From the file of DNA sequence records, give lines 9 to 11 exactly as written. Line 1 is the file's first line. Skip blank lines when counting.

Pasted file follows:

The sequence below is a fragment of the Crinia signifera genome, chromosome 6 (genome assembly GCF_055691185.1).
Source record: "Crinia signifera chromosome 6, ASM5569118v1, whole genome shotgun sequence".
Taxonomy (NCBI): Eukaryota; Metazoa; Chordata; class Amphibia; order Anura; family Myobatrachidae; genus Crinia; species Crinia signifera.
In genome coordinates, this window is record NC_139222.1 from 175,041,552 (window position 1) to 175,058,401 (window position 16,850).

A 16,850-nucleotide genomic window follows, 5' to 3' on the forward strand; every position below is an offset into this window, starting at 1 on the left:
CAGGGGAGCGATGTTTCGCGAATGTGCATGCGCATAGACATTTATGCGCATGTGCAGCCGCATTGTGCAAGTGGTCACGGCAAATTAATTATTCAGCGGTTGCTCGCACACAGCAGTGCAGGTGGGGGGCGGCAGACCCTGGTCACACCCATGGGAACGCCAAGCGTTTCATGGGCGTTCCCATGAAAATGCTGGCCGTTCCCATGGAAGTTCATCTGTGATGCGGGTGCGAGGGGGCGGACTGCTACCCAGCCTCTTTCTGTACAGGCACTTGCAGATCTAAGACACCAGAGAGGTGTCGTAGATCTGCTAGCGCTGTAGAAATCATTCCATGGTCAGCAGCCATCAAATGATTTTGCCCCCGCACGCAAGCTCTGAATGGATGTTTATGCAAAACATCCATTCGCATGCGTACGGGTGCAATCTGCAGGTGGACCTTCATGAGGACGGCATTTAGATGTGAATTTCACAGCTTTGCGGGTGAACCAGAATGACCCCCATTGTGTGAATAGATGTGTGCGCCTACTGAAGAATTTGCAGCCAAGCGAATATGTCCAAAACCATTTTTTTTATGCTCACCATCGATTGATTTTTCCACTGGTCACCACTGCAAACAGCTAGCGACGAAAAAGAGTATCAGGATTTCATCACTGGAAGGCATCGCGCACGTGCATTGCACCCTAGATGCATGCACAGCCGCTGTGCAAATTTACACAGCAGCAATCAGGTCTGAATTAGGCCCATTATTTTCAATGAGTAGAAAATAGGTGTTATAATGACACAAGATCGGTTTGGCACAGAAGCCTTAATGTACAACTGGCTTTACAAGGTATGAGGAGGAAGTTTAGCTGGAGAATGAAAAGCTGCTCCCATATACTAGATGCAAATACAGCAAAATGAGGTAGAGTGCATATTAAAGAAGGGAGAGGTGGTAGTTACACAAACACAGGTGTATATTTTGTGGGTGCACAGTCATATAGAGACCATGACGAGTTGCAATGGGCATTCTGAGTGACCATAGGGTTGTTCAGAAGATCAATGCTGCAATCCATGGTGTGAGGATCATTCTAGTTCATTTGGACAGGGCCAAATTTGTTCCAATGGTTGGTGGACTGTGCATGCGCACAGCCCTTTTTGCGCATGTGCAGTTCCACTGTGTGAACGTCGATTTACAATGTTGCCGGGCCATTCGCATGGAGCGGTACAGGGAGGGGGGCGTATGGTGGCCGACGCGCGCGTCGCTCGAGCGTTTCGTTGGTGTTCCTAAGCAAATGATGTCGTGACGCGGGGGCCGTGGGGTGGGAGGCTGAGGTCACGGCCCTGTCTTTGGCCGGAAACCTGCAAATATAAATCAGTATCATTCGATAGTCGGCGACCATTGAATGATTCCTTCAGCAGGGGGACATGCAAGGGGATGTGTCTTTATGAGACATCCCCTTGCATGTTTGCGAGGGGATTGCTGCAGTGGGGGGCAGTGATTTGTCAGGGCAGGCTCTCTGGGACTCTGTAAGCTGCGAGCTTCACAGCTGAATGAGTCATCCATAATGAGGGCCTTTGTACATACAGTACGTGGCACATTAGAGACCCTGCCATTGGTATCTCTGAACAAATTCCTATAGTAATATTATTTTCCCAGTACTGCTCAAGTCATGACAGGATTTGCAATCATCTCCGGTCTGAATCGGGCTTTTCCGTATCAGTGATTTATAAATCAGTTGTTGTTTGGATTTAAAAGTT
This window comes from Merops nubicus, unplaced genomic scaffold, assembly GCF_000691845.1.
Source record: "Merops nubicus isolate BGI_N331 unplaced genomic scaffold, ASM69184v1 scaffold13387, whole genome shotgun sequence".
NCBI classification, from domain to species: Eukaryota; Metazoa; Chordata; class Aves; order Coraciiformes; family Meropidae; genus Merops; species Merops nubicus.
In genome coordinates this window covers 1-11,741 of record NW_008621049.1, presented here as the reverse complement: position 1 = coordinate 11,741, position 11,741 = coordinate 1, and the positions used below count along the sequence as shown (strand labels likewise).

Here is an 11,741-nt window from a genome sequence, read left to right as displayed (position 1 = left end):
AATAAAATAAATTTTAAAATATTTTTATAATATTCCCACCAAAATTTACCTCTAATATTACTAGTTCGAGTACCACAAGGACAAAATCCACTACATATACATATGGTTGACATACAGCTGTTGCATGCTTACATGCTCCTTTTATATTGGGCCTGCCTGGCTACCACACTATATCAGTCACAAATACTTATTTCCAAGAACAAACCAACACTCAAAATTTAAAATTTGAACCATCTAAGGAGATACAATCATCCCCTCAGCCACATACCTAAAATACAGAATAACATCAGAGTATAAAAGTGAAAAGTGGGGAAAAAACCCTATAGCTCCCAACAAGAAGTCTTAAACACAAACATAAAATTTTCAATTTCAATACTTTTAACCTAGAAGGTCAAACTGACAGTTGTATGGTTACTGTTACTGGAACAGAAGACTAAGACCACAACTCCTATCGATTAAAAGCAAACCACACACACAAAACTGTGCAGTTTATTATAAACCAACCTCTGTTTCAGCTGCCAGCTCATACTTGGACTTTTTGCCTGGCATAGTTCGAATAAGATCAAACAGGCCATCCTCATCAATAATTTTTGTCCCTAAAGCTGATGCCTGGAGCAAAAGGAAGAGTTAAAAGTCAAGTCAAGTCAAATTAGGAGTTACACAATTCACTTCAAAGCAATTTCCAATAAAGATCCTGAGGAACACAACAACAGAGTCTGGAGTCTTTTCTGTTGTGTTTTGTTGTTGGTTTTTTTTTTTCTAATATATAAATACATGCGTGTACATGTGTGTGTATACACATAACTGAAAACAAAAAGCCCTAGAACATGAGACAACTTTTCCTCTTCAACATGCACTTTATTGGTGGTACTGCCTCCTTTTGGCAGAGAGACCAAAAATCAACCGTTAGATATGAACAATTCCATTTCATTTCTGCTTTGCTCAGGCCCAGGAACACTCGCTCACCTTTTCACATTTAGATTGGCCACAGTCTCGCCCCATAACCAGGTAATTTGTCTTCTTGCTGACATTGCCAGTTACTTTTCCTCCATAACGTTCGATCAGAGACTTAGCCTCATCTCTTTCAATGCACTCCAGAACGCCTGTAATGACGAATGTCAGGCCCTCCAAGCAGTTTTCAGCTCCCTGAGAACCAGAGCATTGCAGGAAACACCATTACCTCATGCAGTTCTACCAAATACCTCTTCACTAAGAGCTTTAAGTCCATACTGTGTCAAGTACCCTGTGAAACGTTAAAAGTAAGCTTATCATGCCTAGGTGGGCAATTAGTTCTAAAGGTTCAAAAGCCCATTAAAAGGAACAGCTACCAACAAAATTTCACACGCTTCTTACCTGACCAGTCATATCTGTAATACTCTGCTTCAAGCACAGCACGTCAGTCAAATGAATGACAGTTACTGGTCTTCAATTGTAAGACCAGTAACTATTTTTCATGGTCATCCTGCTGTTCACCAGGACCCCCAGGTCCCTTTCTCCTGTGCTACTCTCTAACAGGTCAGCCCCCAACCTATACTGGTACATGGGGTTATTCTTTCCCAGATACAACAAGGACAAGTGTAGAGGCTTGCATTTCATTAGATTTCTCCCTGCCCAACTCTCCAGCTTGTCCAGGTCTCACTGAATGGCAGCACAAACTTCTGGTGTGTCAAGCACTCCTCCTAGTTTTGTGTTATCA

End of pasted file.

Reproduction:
NCBI classification, from domain to species: Eukaryota; Metazoa; Chordata; class Aves; order Coraciiformes; family Meropidae; genus Merops; species Merops nubicus.
In genome coordinates this window covers 1-11,741 of record NW_008621049.1, presented here as the reverse complement: position 1 = coordinate 11,741, position 11,741 = coordinate 1, and the positions used below count along the sequence as shown (strand labels likewise).

Here is an 11,741-nt window from a genome sequence, read left to right as displayed (position 1 = left end):